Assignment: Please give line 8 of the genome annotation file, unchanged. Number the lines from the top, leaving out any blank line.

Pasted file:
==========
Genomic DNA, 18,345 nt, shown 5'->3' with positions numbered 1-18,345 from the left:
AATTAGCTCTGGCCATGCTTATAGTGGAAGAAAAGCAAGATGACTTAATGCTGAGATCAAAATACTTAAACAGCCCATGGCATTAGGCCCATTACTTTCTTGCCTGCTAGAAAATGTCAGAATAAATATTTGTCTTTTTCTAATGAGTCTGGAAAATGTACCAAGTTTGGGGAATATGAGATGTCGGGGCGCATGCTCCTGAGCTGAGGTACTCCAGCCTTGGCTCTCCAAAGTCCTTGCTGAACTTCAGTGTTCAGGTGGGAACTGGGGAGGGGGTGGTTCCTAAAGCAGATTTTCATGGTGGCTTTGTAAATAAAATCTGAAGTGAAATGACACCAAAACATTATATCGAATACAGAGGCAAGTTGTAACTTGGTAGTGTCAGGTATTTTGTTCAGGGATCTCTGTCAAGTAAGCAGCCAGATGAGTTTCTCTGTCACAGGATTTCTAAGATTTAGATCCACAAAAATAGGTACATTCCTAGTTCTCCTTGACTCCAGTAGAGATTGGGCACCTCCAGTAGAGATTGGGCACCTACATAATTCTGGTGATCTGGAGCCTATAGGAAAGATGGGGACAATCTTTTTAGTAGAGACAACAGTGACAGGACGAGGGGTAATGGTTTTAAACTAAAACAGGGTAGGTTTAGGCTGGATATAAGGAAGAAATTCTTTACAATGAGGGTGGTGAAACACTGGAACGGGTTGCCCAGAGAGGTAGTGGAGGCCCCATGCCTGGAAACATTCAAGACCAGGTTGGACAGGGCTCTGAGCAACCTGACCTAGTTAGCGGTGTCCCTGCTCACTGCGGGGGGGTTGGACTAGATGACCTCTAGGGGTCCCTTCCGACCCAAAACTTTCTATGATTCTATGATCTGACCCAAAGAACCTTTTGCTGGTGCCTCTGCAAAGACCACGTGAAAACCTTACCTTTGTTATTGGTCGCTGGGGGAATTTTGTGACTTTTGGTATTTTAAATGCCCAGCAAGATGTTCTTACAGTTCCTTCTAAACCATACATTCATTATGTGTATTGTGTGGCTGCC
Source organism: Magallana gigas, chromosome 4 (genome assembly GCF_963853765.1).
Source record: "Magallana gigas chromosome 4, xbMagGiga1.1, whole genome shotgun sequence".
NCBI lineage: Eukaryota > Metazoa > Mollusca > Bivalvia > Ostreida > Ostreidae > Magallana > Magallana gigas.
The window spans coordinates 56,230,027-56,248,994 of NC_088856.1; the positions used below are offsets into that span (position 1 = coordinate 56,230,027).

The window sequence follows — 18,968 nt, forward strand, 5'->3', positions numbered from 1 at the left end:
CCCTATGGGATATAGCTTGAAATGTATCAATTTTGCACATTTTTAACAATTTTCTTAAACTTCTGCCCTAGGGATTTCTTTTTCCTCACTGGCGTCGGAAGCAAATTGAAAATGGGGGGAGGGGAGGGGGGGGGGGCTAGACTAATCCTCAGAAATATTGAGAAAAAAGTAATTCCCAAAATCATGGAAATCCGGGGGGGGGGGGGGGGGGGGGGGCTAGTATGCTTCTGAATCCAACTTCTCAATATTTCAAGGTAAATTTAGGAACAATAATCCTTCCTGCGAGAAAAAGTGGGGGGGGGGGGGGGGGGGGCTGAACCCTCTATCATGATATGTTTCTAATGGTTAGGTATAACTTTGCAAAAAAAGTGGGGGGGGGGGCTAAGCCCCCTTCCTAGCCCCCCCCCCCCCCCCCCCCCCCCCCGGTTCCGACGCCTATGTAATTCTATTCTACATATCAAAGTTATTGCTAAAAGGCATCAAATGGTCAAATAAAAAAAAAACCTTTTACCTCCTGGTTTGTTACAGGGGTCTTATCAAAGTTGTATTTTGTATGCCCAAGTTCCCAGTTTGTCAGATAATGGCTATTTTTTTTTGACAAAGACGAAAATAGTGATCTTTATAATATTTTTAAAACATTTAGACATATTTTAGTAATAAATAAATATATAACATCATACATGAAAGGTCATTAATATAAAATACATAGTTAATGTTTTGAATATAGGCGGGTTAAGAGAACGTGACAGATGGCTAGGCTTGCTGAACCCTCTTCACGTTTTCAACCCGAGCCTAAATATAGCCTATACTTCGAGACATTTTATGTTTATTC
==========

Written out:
CCCTATGGGATATAGCTTGAAATGTATCAATTTTGCACATTTTTAACAATTTTCTTAAACTTCTGCCCTAGGGATTTCTTTTTCCTCACTGGCGTCGGAAGCAAATTGAAAATGGGGGGAGGGGAGGGGGGGGGGGCTAGACTAATCCTCAGAAATATTGAGAAAAAAGTAATTCCCAAAATCATGGAAATCCGGGGGGGGGGGGGGGGGGGGGGGCTAGTATGCTTCTGAATCCAACTTCTCAATATTTCAAGGTAAATTTAGGAACAATAATCCTTCCTGCGAGAAAAAGTGGGGGGGGGGGGGGGGGGGGCTGAACCCTCTATCATGATATGTTTCTAATGGTTAGGTATAACTTTGCAAAAAAAGTGGGGGGGGGGGCTAAGCCCCCTTCCTAGCCCCCCCCCCCCCCCCCCCCCCCCCCGGTTCCGACGCCTATGTAATTCTATTCTACATATCAAAGTTATTGCTAAAAGGCATCAAATGGTCAAATAAAAAAAAAACCTTTTACCTCCTGGTTTGTTACAGGGGTCTTATCAAAGTTGTATTTTGTATGCCCAAGTTCCCAGTTTGTCAGATAATGGCTATTTTTTTTTGACAAAGACGAAAATAGTGATCTTTATAATATTTTTAAAACATTTAGACATATTTTAGTAATAAATAAATATATAACATCATACATGAAAGGTCATTAATATAAAATACATAGTTAATGTTTTGAATATAGGCGGGTTAAGAGAACGTGACAGATGGCTAGGCTTGCTGAACCCTCTTCACGTTTTCAACCCGAGCCTAAATATAGCCTATACTTCGAGACATTTTATGTTTATTC